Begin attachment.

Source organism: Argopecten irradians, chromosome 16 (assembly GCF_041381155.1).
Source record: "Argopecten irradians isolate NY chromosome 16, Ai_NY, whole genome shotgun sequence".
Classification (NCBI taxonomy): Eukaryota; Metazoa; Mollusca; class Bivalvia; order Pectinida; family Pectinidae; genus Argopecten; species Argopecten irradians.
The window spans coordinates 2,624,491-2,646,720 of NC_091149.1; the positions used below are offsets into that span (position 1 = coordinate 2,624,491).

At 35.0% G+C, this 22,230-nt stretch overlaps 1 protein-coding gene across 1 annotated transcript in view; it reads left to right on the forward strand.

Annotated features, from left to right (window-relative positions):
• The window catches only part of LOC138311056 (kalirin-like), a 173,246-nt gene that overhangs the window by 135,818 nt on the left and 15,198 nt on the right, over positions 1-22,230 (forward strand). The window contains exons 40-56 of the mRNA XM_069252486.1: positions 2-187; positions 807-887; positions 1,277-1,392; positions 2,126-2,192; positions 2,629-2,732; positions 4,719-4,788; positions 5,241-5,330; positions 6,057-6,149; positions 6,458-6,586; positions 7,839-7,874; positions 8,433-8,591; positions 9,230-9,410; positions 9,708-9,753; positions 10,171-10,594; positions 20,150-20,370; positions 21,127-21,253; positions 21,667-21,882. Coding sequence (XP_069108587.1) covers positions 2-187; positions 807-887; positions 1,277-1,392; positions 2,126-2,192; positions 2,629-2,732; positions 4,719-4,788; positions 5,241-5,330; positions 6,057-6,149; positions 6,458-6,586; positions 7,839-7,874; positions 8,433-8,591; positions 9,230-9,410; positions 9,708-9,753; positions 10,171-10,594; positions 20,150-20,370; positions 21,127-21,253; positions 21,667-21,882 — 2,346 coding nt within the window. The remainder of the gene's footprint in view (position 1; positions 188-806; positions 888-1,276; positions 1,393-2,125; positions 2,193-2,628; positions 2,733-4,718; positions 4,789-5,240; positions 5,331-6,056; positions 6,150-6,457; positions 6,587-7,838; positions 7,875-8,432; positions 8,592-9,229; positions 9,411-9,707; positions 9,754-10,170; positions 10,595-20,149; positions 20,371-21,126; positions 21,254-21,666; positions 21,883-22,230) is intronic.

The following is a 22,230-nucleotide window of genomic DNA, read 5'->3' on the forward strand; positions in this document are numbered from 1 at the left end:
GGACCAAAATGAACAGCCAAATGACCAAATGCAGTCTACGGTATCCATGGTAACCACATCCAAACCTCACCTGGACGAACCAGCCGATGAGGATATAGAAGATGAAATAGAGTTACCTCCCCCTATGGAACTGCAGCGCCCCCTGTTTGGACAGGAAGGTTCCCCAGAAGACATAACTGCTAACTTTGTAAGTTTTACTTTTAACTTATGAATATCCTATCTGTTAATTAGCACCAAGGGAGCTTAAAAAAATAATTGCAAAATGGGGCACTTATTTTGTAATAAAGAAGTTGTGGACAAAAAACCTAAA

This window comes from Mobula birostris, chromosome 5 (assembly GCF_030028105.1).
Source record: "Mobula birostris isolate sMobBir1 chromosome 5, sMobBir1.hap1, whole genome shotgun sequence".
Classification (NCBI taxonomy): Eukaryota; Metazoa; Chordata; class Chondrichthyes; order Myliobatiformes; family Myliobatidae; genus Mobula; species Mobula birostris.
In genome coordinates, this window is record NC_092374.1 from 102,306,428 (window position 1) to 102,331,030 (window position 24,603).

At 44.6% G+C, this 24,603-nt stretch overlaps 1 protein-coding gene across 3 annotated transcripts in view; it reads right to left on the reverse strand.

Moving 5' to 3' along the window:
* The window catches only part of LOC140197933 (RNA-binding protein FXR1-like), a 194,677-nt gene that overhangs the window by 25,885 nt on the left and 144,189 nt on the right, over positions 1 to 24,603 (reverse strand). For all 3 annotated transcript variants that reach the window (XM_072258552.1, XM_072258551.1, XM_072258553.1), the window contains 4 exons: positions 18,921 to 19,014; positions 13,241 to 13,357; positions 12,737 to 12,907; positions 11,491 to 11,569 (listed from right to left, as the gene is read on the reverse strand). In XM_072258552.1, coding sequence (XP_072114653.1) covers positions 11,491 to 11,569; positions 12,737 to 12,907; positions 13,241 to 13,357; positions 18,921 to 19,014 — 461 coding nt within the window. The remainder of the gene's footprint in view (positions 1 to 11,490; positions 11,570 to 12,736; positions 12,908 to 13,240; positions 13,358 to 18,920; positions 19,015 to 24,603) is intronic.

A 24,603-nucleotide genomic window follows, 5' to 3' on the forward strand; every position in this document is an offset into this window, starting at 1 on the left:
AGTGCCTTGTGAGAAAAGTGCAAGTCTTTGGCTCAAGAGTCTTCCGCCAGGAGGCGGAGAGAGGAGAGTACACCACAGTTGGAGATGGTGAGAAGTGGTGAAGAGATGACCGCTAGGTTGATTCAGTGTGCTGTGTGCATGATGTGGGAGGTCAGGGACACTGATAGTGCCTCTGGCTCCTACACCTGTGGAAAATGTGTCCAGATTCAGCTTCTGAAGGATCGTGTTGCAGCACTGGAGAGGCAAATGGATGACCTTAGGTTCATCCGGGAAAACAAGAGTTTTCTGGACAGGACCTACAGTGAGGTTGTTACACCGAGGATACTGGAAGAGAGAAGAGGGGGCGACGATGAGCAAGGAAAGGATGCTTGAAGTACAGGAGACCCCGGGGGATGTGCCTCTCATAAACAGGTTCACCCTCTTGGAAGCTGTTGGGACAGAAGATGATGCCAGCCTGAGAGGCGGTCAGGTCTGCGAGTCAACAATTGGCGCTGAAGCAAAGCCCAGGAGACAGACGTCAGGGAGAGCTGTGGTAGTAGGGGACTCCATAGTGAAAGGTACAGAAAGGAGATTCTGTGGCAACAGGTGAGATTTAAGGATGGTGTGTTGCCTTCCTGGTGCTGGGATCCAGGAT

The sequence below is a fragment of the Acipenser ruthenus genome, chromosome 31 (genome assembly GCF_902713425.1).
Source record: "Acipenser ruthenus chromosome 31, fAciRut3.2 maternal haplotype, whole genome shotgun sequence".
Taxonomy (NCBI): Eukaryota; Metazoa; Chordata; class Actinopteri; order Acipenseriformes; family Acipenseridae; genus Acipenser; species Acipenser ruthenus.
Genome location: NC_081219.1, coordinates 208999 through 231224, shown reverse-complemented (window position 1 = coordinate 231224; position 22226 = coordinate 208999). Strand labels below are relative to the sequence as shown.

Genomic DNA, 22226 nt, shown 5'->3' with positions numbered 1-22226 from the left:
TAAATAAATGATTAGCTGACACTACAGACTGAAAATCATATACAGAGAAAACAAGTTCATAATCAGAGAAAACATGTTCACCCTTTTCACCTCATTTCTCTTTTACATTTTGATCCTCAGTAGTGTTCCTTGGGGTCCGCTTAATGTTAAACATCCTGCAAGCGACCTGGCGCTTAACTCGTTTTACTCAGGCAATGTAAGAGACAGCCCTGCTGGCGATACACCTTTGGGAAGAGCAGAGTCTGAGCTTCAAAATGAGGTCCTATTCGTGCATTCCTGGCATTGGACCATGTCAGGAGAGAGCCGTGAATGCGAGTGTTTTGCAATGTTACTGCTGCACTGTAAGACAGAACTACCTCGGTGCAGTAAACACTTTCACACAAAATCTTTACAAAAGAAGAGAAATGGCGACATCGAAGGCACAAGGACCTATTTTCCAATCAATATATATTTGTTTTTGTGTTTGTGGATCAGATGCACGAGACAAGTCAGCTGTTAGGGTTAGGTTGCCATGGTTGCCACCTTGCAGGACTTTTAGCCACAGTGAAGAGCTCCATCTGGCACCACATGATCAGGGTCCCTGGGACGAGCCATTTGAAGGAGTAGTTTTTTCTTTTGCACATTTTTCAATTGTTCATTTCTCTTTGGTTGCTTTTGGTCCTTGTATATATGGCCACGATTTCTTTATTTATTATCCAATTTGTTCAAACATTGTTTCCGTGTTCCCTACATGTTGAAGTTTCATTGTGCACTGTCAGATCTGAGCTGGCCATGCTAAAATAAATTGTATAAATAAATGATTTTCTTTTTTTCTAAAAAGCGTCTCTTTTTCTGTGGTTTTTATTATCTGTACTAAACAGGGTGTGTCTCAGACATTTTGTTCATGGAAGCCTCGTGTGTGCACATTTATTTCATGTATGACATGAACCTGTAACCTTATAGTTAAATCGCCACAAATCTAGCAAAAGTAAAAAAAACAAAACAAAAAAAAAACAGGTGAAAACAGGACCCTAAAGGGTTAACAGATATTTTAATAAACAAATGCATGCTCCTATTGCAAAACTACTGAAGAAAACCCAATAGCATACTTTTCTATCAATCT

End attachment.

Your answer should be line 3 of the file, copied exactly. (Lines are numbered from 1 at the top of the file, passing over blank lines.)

Classification (NCBI taxonomy): Eukaryota; Metazoa; Mollusca; class Bivalvia; order Pectinida; family Pectinidae; genus Argopecten; species Argopecten irradians.